The medium known as opera-oratorio has been fruitful for many contemporary composers and their recent creations. Successful, semi-staged examples such as Richard Einhorn’s The Origin (a 2008 multimedia biopic on Charles Darwin) and John Adams’s mythical folk story A Flowering Tree (2006) come to mind.
If those compositions took explicitly non-sacred subjects and imbued them with enhanced spiritual meaning, then Norwegian composer Ståle Kleiberg’s contribution to the genre—the two-act David and Bathsheba, released by Lindberg Lyd AS on Pure Audio Blu-ray and CD in September 2012—attempts to take a titillating yet cautionary Old Testament story (Kind David plots to dispose of the general Uriah in order to claim Uriah’s wife, Bathsheba, as his own, then suffers God’s judgment) and highlight the inherent plot points that suggest secular opera.
In fulfilling the conventions of the oratorical tradition, the chorus—voiced admirably by the Trondheim Symphony Orchestra Vocal Ensemble—acts as God’s emissary to the unfolding action, as in Act I, Scene II (“It is the Lord who gave you your authority”). But the chorus also gives additional emotional heft to David’s baser impulses, which are clearly a distortion of the power bestowed to him by God (“Down with poor and honest man!”) However, these elements are upstaged by the opera’s natural effectiveness as a quintessential love-triangle. The sheer will of human nature and the undeniability of desire are the more vibrant forces both musically and dramatically, rather than any overt moral imperative representative of God’s supremacy.
Kleiberg is at his best when pairing the emotional import of librettist Jessica Gordon’s English text with gorgeously sinuous melodies and sleek, sumptuous arrangements, realized here with great aplomb by the Tõnu Kaljuste-led Trondheim Symphony Orchestra. In tender moments of lust and infatuation, Kleiberg relies on shimmering strings and meandering flute solos; in instances of calculated manipulation against Uriah (tenor Fredrik Akselberg), the composer employs a recurring hypnotic and propulsive theme in the vibraphone and reed instruments, projecting the twisted logic and desperate machinations of David’s inner psychology.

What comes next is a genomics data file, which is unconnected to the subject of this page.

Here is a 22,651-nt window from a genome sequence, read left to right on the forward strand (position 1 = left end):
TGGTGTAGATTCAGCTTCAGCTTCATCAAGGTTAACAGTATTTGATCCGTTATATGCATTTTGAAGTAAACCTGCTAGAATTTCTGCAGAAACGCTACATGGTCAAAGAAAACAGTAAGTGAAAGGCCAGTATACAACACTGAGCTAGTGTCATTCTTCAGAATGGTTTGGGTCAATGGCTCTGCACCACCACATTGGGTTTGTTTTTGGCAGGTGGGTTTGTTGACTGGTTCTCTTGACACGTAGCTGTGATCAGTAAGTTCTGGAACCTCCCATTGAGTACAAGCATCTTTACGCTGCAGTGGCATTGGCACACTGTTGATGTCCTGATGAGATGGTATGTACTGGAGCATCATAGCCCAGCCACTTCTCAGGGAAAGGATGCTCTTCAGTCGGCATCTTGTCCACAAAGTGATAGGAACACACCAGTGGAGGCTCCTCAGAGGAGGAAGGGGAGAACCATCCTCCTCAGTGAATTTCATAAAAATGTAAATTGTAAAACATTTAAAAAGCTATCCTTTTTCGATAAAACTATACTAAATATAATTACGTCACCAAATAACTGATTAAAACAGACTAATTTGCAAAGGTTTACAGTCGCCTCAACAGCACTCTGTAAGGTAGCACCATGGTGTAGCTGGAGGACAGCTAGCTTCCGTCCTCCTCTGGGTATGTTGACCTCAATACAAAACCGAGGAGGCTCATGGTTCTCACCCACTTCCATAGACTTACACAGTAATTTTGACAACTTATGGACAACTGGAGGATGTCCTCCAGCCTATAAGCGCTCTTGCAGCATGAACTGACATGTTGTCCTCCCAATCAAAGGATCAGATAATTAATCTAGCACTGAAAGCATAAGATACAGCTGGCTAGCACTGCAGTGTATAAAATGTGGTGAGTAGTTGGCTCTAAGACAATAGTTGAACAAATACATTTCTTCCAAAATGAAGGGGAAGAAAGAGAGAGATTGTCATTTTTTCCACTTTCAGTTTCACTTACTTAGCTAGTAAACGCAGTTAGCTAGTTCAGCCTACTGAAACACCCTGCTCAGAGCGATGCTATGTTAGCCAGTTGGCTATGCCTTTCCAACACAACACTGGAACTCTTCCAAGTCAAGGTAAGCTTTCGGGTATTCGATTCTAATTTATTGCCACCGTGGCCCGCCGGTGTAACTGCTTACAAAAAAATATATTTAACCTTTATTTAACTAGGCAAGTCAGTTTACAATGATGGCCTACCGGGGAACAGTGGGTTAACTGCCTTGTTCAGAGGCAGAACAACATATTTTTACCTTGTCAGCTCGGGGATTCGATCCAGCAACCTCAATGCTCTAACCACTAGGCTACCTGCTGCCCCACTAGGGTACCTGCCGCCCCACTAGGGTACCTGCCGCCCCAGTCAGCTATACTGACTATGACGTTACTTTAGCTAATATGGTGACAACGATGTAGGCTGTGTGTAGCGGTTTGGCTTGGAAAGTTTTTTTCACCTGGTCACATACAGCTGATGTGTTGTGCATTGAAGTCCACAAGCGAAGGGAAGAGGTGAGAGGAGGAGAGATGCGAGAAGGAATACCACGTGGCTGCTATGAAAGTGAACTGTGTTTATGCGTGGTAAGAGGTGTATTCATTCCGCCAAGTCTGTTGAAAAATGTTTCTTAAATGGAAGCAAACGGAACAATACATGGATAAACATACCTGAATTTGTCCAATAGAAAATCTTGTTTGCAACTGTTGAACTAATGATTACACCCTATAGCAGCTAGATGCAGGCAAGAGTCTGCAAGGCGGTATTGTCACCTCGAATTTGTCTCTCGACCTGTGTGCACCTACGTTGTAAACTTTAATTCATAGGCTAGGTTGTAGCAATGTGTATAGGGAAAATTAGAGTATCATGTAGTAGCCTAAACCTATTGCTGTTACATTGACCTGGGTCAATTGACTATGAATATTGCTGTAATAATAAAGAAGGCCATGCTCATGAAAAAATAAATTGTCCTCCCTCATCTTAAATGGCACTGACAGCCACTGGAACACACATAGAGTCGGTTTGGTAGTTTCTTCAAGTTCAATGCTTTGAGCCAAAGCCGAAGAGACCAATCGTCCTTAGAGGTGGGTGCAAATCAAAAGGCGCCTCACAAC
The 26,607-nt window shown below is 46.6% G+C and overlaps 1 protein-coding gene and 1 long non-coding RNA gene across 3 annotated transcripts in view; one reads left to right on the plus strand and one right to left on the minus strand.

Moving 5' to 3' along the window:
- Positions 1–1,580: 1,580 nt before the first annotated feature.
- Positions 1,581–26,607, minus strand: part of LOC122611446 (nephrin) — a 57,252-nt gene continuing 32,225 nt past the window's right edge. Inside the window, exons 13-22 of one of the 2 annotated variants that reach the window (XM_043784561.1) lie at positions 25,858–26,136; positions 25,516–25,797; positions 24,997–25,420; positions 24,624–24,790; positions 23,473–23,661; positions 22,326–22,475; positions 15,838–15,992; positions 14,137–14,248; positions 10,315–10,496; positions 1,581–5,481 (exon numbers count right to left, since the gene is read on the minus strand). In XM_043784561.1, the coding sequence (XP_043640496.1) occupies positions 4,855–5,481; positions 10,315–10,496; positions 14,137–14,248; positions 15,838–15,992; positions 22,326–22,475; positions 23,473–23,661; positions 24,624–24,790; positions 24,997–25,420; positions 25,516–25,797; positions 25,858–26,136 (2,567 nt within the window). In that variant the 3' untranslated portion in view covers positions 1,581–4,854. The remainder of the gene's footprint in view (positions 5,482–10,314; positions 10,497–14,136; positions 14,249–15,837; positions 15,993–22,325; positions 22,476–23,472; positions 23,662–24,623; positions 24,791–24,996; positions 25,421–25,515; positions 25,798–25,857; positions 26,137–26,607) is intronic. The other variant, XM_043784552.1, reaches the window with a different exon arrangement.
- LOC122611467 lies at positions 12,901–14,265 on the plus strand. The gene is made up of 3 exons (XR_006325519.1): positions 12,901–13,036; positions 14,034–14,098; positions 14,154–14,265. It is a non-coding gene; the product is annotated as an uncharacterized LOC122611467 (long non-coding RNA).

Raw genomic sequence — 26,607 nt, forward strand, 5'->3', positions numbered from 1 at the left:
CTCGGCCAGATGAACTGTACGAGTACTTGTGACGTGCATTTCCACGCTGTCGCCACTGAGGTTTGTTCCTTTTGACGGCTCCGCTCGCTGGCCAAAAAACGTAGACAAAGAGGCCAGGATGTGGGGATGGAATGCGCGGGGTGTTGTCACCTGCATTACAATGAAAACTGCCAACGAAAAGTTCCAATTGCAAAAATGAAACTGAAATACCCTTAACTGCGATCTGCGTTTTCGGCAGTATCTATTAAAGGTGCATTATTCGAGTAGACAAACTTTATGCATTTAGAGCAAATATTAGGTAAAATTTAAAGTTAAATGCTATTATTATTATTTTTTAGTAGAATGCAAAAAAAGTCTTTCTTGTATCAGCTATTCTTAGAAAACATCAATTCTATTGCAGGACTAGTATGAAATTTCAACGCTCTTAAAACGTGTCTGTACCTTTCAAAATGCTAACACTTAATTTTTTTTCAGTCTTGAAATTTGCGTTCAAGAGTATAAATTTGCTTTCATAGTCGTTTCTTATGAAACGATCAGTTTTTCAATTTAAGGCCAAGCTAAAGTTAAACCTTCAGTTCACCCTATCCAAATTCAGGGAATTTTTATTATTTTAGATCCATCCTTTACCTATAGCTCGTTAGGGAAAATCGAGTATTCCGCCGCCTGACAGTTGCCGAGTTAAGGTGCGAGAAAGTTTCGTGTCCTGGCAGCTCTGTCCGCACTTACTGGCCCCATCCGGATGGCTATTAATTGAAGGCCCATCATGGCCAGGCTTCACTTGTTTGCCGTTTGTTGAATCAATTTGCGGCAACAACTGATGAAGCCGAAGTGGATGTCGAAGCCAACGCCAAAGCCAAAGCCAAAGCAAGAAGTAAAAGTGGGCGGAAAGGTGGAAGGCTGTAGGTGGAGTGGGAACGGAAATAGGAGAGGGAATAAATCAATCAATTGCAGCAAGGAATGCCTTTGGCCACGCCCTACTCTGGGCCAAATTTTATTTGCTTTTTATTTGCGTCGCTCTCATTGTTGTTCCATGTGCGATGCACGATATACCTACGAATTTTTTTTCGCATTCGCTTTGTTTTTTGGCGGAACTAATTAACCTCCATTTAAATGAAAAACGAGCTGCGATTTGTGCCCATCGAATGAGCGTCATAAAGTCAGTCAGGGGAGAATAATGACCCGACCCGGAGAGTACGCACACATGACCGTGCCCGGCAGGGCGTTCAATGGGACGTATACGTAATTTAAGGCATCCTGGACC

Baritone Johannes Weisser brings an impressive versatility of timbres to the role of David. A robust singer, he displays grit and resonance on the low end, understated strength in the middle and a wistful, almost tenor-like affectation in his upper range. As the coveted wife Bathsheba, mezzo soprano Anna Einarsson brings an air of resilience heard in each impassioned phrase. Her voice is one of natural beauty, perpetually veiled in melancholy, making her plight as a woman caught between the rightful love of her husband and the illicit lust of her king all the more empathy-inducing.
The fidelity of the recording—produced and engineered by Morten Lindberg—is top-notch; the Pure Audio Blu-ray emanates with the vitality and immediacy of live performance. (The album is also readily available on iTunes.) Overall, David and Bathsheba isa beautiful recording, but the opera itself seems uncertain as to whether it is a morality tale reinforcing God’s sovereignty or a secularized look at human nature’s inconsistencies. © 2013 Opera News
The review as JPEG